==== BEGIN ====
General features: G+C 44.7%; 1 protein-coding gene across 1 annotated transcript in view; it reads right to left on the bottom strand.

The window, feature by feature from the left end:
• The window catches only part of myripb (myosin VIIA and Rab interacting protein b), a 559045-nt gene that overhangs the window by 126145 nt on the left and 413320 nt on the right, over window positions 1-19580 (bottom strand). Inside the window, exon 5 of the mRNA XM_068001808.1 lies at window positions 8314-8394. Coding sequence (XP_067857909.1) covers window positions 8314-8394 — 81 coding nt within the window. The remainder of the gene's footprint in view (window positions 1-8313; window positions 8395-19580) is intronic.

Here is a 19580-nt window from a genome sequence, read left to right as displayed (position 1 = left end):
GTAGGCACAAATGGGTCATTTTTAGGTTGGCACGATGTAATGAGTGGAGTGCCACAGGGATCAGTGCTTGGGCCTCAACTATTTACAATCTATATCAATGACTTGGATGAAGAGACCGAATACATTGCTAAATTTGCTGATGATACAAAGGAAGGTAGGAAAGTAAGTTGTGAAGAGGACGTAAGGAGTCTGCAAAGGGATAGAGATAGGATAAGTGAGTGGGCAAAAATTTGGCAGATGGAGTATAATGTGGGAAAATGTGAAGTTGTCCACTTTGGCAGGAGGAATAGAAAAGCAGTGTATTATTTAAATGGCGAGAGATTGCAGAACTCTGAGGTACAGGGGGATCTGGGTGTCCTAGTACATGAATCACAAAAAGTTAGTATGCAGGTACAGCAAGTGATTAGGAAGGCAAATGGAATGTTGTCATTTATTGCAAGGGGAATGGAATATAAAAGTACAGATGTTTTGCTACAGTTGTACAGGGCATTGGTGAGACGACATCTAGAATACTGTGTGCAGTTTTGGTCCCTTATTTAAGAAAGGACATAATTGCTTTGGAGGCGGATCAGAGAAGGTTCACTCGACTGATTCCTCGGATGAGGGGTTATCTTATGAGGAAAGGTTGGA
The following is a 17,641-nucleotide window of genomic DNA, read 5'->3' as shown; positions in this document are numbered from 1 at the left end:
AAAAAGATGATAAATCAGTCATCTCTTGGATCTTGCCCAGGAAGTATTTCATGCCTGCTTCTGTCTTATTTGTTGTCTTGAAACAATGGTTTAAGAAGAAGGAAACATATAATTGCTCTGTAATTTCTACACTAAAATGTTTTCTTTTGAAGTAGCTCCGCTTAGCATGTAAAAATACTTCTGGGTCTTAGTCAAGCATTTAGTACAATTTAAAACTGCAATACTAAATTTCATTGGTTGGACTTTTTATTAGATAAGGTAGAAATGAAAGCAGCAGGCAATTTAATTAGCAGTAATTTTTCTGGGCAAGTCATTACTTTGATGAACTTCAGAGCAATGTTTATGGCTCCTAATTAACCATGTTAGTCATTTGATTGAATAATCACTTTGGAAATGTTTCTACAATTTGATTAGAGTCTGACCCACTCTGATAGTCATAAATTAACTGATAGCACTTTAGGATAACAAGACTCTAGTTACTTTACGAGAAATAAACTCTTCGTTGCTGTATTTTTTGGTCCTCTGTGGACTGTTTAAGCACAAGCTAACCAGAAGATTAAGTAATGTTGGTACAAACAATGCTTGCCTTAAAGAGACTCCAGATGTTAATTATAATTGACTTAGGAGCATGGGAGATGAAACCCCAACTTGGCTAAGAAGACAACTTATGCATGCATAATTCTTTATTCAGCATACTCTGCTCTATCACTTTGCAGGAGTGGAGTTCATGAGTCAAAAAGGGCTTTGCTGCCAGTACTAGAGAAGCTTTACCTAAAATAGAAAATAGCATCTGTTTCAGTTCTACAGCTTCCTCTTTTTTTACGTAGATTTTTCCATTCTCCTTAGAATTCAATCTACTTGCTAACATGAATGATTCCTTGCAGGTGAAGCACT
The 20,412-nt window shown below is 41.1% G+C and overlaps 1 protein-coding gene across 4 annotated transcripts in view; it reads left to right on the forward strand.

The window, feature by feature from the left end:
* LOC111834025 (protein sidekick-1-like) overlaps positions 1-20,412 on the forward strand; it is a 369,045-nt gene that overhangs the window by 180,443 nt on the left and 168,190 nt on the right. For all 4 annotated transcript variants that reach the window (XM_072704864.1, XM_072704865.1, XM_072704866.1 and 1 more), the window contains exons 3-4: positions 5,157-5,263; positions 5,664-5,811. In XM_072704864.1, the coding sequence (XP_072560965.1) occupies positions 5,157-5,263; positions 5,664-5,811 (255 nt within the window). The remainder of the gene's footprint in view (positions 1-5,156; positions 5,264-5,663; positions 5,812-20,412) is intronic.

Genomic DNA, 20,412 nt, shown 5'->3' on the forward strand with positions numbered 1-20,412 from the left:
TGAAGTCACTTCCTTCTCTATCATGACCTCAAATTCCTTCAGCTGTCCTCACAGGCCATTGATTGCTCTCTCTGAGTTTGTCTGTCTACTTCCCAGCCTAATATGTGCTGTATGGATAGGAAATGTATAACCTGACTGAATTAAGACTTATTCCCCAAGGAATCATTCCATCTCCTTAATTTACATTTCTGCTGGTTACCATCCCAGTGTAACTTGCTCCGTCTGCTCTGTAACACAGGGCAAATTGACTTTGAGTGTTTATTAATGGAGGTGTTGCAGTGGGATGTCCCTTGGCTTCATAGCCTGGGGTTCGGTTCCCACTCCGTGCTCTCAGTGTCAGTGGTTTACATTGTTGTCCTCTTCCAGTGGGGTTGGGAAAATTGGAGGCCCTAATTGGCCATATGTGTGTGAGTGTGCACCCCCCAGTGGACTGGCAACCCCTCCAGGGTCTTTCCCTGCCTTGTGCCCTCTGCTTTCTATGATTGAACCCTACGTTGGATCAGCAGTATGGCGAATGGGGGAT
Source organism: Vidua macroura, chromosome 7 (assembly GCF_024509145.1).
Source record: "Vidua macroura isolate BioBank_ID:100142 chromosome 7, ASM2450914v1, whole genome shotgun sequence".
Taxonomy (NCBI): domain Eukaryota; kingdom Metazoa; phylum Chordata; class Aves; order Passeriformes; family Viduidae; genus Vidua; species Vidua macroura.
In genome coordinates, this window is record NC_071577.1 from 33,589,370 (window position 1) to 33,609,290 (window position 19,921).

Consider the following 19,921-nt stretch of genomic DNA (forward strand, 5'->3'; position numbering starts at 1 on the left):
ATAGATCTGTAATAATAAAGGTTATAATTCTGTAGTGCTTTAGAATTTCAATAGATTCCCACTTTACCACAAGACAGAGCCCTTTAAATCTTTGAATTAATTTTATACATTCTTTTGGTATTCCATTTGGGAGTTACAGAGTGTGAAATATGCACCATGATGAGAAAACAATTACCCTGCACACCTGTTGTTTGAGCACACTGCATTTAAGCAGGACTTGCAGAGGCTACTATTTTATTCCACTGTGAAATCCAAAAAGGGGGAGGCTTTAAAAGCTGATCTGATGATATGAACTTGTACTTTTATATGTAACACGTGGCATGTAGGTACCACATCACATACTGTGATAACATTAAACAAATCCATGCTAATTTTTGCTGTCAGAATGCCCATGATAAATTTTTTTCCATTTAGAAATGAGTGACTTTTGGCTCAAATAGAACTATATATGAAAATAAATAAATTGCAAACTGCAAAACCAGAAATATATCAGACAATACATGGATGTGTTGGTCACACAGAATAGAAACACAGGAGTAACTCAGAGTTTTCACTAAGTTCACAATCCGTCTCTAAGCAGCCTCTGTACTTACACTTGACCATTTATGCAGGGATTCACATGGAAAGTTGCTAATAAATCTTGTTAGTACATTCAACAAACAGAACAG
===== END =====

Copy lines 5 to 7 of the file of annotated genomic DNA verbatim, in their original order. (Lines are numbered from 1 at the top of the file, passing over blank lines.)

GTAGGCACAAATGGGTCATTTTTAGGTTGGCACGATGTAATGAGTGGAGTGCCACAGGGATCAGTGCTTGGGCCTCAACTATTTACAATCTATATCAATGACTTGGATGAAGAGACCGAATACATTGCTAAATTTGCTGATGATACAAAGGAAGGTAGGAAAGTAAGTTGTGAAGAGGACGTAAGGAGTCTGCAAAGGGATAGAGATAGGATAAGTGAGTGGGCAAAAATTTGGCAGATGGAGTATAATGTGGGAAAATGTGAAGTTGTCCACTTTGGCAGGAGGAATAGAAAAGCAGTGTATTATTTAAATGGCGAGAGATTGCAGAACTCTGAGGTACAGGGGGATCTGGGTGTCCTAGTACATGAATCACAAAAAGTTAGTATGCAGGTACAGCAAGTGATTAGGAAGGCAAATGGAATGTTGTCATTTATTGCAAGGGGAATGGAATATAAAAGTACAGATGTTTTGCTACAGTTGTACAGGGCATTGGTGAGACGACATCTAGAATACTGTGTGCAGTTTTGGTCCCTTATTTAAGAAAGGACATAATTGCTTTGGAGGCGGATCAGAGAAGGTTCACTCGACTGATTCCTCGGATGAGGGGTTATCTTATGAGGAAAGGTTGGA
The following is a 17,641-nucleotide window of genomic DNA, read 5'->3' as shown; positions in this document are numbered from 1 at the left end:
AAAAAGATGATAAATCAGTCATCTCTTGGATCTTGCCCAGGAAGTATTTCATGCCTGCTTCTGTCTTATTTGTTGTCTTGAAACAATGGTTTAAGAAGAAGGAAACATATAATTGCTCTGTAATTTCTACACTAAAATGTTTTCTTTTGAAGTAGCTCCGCTTAGCATGTAAAAATACTTCTGGGTCTTAGTCAAGCATTTAGTACAATTTAAAACTGCAATACTAAATTTCATTGGTTGGACTTTTTATTAGATAAGGTAGAAATGAAAGCAGCAGGCAATTTAATTAGCAGTAATTTTTCTGGGCAAGTCATTACTTTGATGAACTTCAGAGCAATGTTTATGGCTCCTAATTAACCATGTTAGTCATTTGATTGAATAATCACTTTGGAAATGTTTCTACAATTTGATTAGAGTCTGACCCACTCTGATAGTCATAAATTAACTGATAGCACTTTAGGATAACAAGACTCTAGTTACTTTACGAGAAATAAACTCTTCGTTGCTGTATTTTTTGGTCCTCTGTGGACTGTTTAAGCACAAGCTAACCAGAAGATTAAGTAATGTTGGTACAAACAATGCTTGCCTTAAAGAGACTCCAGATGTTAATTATAATTGACTTAGGAGCATGGGAGATGAAACCCCAACTTGGCTAAGAAGACAACTTATGCATGCATAATTCTTTATTCAGCATACTCTGCTCTATCACTTTGCAGGAGTGGAGTTCATGAGTCAAAAAGGGCTTTGCTGCCAGTACTAGAGAAGCTTTACCTAAAATAGAAAATAGCATCTGTTTCAGTTCTACAGCTTCCTCTTTTTTTACGTAGATTTTTCCATTCTCCTTAGAATTCAATCTACTTGCTAACATGAATGATTCCTTGCAGGTGAAGCACT